It’s International Learn To Swim Week 24-30 May.

With babies, children and adults having very limited, or no access to swimming pools over the last 12 months, this year’s International Learn to Swim Week takes on a whole new level of importance and we want everyone to get involved – and to get back to ‘Loving Water Safely’.

Prince William recently said that “every child should learn to swim” and we completely agree with him!

We are passionate about helping children and adults to learn to swim and we work with the Swim England ‘Learn to Swim Pathway’, supporting children from their first splash to being happy competent swimmers.

However, nationally, there is real concern about the amount of swimming lessons having been missed as a result of the pandemic.

More than one million children could leave primary school in the next five years unable to swim the minimum standards required under the national curriculum, according to worrying new predictions.

These startling figures have been published by the All-Party Parliamentary Group for Swimming and recognised national governing body Swim England, who are warning of a ‘lost generation’ of swimmers unless action is taken to halt the projected decline.

Even before the coronavirus pandemic around one in four children could not swim the statutory 25 metres when they left primary school – and it is feared that could rise to three in five children by the 2025-26 academic year.

So let’s remind ourselves why children should learn to swim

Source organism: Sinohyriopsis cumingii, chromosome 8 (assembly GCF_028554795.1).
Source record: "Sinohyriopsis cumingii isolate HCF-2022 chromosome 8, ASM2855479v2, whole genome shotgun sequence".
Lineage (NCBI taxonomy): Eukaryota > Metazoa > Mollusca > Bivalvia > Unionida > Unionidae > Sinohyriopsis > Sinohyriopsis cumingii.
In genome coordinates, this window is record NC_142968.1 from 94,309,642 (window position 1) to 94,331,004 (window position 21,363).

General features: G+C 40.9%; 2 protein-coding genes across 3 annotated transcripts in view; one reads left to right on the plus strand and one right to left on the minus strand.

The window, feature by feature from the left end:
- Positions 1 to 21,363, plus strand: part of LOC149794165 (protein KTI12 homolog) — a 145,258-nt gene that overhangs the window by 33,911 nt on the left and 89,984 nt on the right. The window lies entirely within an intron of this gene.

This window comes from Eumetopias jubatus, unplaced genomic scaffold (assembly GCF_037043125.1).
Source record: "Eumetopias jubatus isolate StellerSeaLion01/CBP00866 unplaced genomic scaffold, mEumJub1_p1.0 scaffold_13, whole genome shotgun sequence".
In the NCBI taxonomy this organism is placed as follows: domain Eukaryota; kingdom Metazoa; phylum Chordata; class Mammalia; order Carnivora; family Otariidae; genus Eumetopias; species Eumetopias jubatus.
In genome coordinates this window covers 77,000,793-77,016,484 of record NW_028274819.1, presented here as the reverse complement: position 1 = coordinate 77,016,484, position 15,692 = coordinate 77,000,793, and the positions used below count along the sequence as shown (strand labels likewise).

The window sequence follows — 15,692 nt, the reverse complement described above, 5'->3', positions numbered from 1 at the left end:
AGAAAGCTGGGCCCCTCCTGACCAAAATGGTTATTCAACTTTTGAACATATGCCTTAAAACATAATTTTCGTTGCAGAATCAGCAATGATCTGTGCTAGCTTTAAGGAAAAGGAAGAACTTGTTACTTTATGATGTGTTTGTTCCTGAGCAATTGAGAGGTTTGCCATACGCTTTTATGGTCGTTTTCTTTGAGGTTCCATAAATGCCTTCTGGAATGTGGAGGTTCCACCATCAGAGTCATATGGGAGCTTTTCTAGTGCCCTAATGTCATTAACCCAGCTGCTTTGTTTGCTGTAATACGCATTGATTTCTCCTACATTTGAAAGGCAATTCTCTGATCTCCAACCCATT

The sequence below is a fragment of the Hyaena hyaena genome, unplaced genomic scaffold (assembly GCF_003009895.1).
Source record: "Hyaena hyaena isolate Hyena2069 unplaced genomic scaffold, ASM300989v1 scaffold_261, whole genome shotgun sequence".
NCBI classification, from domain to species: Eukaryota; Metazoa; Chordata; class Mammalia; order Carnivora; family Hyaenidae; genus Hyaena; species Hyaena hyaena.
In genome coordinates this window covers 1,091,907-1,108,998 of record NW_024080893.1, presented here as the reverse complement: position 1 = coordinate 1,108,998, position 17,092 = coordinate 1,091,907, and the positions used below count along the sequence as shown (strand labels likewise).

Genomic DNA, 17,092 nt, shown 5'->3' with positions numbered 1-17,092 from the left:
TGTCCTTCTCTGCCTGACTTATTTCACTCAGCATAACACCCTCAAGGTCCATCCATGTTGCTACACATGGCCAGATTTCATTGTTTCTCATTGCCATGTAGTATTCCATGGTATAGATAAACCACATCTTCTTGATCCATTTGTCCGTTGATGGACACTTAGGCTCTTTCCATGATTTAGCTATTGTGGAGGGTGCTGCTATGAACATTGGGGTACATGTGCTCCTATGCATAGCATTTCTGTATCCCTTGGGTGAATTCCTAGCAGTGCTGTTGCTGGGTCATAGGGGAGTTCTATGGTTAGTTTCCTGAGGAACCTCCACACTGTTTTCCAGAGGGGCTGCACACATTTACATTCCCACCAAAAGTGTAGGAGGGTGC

A life skill
Beyond being a crucial life-saving skill, swimming is great for all round health and fitness and a skill which provides an opportunity to enjoy many other sports and activities such as diving, synchronised swimming, sailing and canoeing, not to mention the more obvious having more fun on holiday in the pool and sea.

It is important, however, that children learn how to respect water as early as possible, as even the most confident of swimmers can get into trouble in the water. Children should always be supervised around water, even once they have learnt how to swim.

Good for physical and mental health
Swimming is an excellent form of low-impact cardiovascular exercise for the whole body. Children’s bodies are constantly changing as they develop and grow and it is important they gain enough exercise to burn off both excess energy and fat. Burning off this excess energy will help your child get a good night’s sleep, which has numerous benefits in itself.

Swimming also helps to develop strong bones and muscles, and promotes flexibility and coordination.

Self-confidence and life skills
With every new stroke a child learns, they will be developing self-confidence and a sense of accomplishment. Swimming is also a great means of showing your child what they can achieve with dedication and regular practice. Speedo’s research has also shown that swimming can make us feel more confident about the way we look.

Social benefits
Though swimming is generally an individual sport, swimming lessons will give your child an opportunity to develop their social skills. These include how to act appropriately around other people, how to respect other people’s space and that everyone has a different body and learns at a different rate.

Fun and enjoyment
Many children take great pleasure from splashing around in water, whether it be in a bath, paddling pool, swimming pool or in the sea. Swimming can also be a great opportunity for you to spend quality time with your child, meaning you can both enjoy these benefits together.

So let us all celebrate the return of swimming lessons and raise awareness about the importance of learning to swim, not only as a vital life skill but how swimming will also play an important role in helping our youngsters recover from the pandemic, physically and mentally.

Crash courses for half term

Condensed courses during half term are effective and a great opportunity to make progress fast.

Swim Academy

Our Swim Academy offer lessons from babies through to adults at the following centres Bury, Hadleigh, Haverhill, Mildenhall, Newmarket and Sudbury.